I am pleased to report to the membership on the activities of AIA Virginia as we begin the final quarter of 2016.

On September 17, AIA Virginia marked 102 years since its founding in 1914 when William C. Noland, Clarence A. Neff, Philip N. Stern, Frank C. Baldwin, and Benjamin F. Mitchell met at the Jefferson Hotel in Richmond, Virginia. It is fitting that we honor and congratulate Robert J. Dunay, FAIA as this year’s recipient of the William C. Noland Medal, our highest award given to a member architect. Mr. Dunay is the Virginia Tech Center for Design Research Director, ACSA Distinguished Professor and T.A. Carter Professor of Architecture at Virginia Tech.

I hope you will join me and your fellow colleagues at the Visions for Architecture gala on Friday evening, November 4, at the Virginia Museum of Fine Arts when we honor Mr. Dunay and other honor awards recipients including:

  • Virginia Tech Patrick and Nancy Lathrop Professor of Architecture Jaan Holt will be recognized with the Architecture Medal for Virginia Service our most prestigious public award
  • Central Virginia architect R. Corey Clayborne, AIA, project manager and senior architect at Wiley | Wilson will receive the Award for Distinguished Achievement
  • Richmond architect Rachel Shelton, AIA, project manager and project architect with Glavé & Holmes and Northern
  • Virginia architect Katherine Williams, AIA, assistant project manager at Marion Construction are each to be honored with the Virginia Emerging Professional Award
  • Colonial Williamsburg Curator of Architecture William Graham and metal conservator Andrew Baxter will receive AIA Virginia Honors
  • AIA Virginia Managing Director Rhea George will receive Honorary Membership in AIA Virginia

Thank you to Chair William E. Evans, AIA, and the Honors Committee which included Michel C. Ashe, FAIA, James R. Boyd, AIA, James P. Clark, FAIA, Lori Garrett, AIA, Al Hansen, FAIA, Paula J. Loomis, FAIA, Mark McConnel, AIA, James W. Ritter FAIA, Robert E. Comet, AIA, Gwyn C. Gilliam, AIA, Burchell F. Pinnock, AIA, and Donna M. Phaneuf, AIA.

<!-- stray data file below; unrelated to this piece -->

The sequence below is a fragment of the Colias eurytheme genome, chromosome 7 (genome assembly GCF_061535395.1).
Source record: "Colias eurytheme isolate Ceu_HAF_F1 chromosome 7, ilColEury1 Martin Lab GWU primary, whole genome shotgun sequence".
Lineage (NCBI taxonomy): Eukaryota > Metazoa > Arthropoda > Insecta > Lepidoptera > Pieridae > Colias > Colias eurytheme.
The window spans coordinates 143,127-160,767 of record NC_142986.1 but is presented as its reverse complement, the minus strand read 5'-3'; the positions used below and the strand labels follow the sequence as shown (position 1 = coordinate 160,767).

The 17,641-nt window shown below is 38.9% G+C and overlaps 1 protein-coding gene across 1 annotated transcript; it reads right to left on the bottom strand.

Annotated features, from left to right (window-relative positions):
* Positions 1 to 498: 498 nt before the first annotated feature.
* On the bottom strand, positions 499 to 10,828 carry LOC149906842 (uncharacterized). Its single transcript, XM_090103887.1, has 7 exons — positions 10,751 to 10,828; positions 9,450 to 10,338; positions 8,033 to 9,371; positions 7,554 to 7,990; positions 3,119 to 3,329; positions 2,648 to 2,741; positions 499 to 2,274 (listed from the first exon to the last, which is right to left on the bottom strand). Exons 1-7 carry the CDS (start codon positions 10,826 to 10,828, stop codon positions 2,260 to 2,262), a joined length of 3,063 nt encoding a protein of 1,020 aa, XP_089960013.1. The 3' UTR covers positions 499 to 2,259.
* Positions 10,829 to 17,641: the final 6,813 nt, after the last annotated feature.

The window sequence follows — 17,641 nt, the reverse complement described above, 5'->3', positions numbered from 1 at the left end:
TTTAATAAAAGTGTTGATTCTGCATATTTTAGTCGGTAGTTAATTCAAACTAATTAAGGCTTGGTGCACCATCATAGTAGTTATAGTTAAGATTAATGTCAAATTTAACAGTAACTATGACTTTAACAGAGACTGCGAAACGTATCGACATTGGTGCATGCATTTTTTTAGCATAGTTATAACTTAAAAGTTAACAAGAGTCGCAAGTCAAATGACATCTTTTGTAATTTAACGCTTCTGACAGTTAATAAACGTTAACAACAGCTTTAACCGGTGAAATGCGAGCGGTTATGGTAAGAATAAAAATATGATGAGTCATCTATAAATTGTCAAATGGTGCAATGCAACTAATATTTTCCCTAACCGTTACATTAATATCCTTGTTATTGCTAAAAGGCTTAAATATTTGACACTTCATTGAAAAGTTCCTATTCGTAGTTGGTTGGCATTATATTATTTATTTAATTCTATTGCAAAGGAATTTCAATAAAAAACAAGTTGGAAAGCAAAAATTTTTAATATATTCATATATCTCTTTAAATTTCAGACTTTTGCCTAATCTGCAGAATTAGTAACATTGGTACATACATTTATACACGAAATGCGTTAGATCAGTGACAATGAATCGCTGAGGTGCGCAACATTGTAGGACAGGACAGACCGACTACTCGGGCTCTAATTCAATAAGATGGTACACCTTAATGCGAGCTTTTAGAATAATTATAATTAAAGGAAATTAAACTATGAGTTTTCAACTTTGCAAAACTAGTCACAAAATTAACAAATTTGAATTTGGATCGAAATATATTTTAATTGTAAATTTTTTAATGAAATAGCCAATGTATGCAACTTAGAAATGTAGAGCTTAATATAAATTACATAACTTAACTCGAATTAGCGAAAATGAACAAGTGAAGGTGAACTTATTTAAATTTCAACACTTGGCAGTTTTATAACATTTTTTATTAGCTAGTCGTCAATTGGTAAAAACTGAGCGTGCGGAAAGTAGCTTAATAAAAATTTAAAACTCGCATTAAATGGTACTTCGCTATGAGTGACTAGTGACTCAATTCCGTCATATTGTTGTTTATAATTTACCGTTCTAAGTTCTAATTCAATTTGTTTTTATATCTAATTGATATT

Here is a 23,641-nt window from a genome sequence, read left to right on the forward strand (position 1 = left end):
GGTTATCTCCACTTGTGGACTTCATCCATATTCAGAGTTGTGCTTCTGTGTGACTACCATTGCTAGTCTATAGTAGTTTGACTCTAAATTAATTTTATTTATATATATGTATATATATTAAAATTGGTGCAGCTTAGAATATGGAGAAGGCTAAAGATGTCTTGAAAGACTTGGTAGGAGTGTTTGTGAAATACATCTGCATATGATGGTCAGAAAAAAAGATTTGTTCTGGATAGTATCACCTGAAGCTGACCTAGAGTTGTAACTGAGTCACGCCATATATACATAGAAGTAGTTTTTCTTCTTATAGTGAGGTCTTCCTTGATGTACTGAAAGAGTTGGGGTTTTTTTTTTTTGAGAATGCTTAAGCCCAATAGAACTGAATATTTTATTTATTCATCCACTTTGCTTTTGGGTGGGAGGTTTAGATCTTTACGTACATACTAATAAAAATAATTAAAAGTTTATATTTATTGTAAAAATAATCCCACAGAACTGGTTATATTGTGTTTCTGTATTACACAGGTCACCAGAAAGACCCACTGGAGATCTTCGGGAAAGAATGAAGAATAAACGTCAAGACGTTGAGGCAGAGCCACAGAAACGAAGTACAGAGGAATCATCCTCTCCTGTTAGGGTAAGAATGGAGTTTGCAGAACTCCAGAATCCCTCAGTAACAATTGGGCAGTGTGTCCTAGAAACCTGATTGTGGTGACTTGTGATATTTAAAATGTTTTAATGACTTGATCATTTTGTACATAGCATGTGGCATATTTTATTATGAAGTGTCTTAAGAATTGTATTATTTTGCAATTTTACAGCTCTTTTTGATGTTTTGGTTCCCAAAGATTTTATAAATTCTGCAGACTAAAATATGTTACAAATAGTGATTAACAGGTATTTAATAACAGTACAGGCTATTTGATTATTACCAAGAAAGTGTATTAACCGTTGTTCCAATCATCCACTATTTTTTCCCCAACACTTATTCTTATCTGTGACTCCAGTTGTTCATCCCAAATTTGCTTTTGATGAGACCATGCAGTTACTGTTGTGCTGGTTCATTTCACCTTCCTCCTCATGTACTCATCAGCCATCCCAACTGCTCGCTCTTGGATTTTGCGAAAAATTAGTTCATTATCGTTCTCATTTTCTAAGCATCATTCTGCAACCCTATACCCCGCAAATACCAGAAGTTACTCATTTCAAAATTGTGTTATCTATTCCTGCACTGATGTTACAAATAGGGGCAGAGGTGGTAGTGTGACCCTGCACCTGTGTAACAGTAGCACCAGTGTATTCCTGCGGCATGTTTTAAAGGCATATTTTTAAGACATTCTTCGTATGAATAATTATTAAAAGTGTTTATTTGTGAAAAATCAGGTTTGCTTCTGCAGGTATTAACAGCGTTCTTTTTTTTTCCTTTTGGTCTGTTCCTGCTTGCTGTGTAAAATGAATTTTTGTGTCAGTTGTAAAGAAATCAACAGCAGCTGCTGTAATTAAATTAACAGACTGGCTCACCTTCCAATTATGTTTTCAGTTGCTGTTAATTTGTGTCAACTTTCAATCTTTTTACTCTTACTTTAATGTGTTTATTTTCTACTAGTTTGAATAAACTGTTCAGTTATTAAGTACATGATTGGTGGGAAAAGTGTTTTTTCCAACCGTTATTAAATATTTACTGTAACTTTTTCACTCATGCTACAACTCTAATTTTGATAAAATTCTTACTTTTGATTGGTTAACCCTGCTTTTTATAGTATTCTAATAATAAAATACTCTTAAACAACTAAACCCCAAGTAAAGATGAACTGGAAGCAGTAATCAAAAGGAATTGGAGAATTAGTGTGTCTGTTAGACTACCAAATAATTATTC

Nick Vlattas, AIA
Nick Vlattas, AIA
2016 President, AIA Virginia

The first weekend in November is always a special time for the architects of Virginia when we come together for our annual convention with a focus on elevating our profession, networking with our colleagues, and learning and sharing innovative ideas about design, materials, and products. This is our 29th year and our staff and volunteers led by Vice President of the Advisory Council on Professional Excellence, Ms. Elizabeth Reader, FAIA, and AIA Virginia Education Director Marshall Dreiling have been busy preparing for the event which will feature as keynote speakers Ms. Rosa Sheng AIA of Bohlin Cywinski Jackson and founding Chairperson of The Missing 32% Project, and 2013 AIA President Mr. Mickey Jacob FAIA who is a 2018 candidate for Mayor of Tampa, FL. I look forward to seeing you in Richmond on November 2-4. Online registration is open through Oct. 26.